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POM Wonderful Presents: The Greatest Movie Ever Sold
A lot or a little?
The parents' guide to what's in this movie.
What parents need to know
Parents need to know that this documentary from Super Size Me filmmaker Morgan Spurlock unmasks how companies push their brands by way of film and television product placements -- and how media companies work with them to raise money to get their projects made. It’s an enlightening, exhilarating, and often hilarious look at the mechanics of consumerism and advertising that's likely to be a conversation-starter for teens and adults. Expect some swearing (including "s--t" and "f--k") and plenty of footage from commercials.
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What's the story?
In POM WONDERFUL PRESENTS: THE GREATEST MOVIE EVER SOLD, documentary filmmaker Morgan Spurlock (of Super Size Me fame) examines how pervasive product placement truly is by making a movie funded entirely by corporate sponsors. He takes viewers from pitch meeting to branding sessions to strategy conferences in his attempt to sign as many firms as he can to back his project and see it marketed heavily to the public. Along the way, he asks questions about how product placement affects entertainment: Can you still be creative? Can you still make the movie you want to make?
Is it any good?
A fascinating, whimsical whirlwind of a ride, The Greatest Movie Ever Sold nevertheless does serious business. It lifts the curtain off of the mystery that is product placement and partnerships and encourages viewers to question the system. In one scene, Spurlock consults an analyst to see what his "brand personality" is. He's told that he's "mindful" and "playful," a description that fits not just Spurlock the filmmaker, but this movie.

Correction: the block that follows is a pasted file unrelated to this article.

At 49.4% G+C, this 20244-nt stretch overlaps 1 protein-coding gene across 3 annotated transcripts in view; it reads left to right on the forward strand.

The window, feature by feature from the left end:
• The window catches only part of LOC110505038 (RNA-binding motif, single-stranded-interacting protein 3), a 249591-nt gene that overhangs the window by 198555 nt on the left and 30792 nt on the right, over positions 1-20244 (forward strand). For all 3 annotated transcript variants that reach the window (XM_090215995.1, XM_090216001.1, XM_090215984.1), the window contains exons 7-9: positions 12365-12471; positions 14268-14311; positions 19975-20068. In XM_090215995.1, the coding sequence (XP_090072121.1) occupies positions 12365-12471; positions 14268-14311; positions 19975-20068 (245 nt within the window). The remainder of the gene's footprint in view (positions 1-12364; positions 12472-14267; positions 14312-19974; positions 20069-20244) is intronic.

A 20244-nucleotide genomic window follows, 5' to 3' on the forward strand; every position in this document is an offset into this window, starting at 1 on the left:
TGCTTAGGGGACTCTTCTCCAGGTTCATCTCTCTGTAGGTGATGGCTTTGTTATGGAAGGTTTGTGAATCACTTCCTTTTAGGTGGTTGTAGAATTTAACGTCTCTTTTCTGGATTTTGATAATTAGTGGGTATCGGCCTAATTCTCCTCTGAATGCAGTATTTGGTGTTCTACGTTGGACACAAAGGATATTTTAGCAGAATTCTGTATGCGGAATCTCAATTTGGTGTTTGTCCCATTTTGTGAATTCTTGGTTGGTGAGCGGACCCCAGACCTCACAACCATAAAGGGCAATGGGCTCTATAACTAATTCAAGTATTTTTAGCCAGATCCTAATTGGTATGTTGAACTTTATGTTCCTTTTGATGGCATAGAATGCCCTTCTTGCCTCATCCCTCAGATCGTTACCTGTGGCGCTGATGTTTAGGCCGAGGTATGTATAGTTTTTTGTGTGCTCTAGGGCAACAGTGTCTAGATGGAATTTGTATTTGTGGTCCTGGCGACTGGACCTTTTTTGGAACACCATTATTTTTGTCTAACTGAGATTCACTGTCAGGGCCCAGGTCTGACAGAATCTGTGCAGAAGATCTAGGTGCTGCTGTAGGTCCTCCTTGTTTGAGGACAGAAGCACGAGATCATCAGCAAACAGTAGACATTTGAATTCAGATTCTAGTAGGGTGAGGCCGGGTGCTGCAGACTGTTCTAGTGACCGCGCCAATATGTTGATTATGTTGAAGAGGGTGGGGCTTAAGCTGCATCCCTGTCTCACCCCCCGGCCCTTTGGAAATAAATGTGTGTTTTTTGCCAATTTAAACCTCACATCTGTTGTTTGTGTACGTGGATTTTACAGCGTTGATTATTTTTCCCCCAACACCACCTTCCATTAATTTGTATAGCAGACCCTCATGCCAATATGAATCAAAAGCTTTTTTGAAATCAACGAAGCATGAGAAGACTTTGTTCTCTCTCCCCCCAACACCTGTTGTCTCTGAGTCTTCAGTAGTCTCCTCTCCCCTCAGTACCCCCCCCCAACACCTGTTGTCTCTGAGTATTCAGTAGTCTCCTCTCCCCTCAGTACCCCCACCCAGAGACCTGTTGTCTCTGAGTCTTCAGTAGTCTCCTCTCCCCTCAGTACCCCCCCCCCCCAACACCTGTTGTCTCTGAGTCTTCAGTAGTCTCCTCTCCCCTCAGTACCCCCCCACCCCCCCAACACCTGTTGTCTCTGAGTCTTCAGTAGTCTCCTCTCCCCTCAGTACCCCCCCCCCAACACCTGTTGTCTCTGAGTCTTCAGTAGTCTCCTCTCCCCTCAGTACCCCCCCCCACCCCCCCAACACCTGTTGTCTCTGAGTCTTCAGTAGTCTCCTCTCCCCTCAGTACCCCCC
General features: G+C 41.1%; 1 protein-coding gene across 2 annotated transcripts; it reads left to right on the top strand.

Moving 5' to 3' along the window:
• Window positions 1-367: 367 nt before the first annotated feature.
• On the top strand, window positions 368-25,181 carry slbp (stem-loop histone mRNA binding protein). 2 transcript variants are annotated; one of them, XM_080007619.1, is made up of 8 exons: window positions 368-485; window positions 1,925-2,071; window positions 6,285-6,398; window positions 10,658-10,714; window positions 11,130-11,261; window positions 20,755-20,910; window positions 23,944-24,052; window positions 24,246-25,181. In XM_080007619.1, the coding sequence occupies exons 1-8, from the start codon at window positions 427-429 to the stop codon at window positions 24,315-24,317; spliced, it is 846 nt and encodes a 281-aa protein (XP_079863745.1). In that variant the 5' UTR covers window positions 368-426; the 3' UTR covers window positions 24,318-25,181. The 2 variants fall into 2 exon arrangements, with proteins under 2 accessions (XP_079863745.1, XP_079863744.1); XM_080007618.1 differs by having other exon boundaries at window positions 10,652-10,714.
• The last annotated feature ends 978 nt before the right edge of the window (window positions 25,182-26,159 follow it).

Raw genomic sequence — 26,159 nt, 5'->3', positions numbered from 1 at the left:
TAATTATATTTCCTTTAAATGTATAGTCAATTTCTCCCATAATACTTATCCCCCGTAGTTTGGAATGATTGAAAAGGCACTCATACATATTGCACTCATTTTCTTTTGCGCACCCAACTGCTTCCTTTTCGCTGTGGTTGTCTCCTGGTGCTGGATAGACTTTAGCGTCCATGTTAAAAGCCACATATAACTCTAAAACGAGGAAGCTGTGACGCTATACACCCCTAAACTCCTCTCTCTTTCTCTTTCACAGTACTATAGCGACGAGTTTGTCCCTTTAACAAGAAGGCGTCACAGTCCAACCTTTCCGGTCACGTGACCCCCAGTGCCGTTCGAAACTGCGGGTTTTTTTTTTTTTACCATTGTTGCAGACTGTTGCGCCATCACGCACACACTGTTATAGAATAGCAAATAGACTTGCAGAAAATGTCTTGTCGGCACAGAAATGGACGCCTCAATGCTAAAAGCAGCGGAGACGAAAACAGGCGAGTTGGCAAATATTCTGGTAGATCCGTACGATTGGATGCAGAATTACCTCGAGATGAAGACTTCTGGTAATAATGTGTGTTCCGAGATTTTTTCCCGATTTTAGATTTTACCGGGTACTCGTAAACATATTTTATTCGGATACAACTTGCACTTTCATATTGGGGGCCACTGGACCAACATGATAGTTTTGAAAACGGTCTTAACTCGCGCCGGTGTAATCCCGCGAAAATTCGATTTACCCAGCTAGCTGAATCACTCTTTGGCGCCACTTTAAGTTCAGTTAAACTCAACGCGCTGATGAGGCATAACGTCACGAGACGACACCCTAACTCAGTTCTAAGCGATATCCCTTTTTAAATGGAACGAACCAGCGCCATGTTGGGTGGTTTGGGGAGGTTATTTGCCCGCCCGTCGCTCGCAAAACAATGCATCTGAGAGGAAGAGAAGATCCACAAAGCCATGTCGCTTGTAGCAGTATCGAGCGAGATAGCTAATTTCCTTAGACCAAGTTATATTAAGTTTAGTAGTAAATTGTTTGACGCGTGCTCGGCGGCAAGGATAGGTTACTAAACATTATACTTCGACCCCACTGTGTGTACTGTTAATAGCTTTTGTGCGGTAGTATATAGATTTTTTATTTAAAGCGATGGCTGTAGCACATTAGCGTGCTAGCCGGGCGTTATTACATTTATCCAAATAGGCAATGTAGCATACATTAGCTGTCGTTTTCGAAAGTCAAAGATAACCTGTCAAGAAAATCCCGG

It's discomfiting: Even as we watch everyone involved -- Spurlock, the advertisers, other directors -- discuss the inner workings of Hollywood, we're keenly aware that Spurlock is part of it as well. He is, after all, trying to get his documentary made. So as he drives home his point, he's selling a product, too. Then again, perhaps discomfort is just what we need when we discover that our entertainment is no longer simply that.
Talk to your kids about ...
Families can talk about product placement. Were you aware of the practice before this film? If so, did you know how pervasive it was? If not, how does finding out about it affect your views about entertainment?
How does it make you feel to know that companies have been targeting you through the movies and TV shows you watch?
Should product placement be banned, or is it the cost of doing business? How can people become savvier about the practice?
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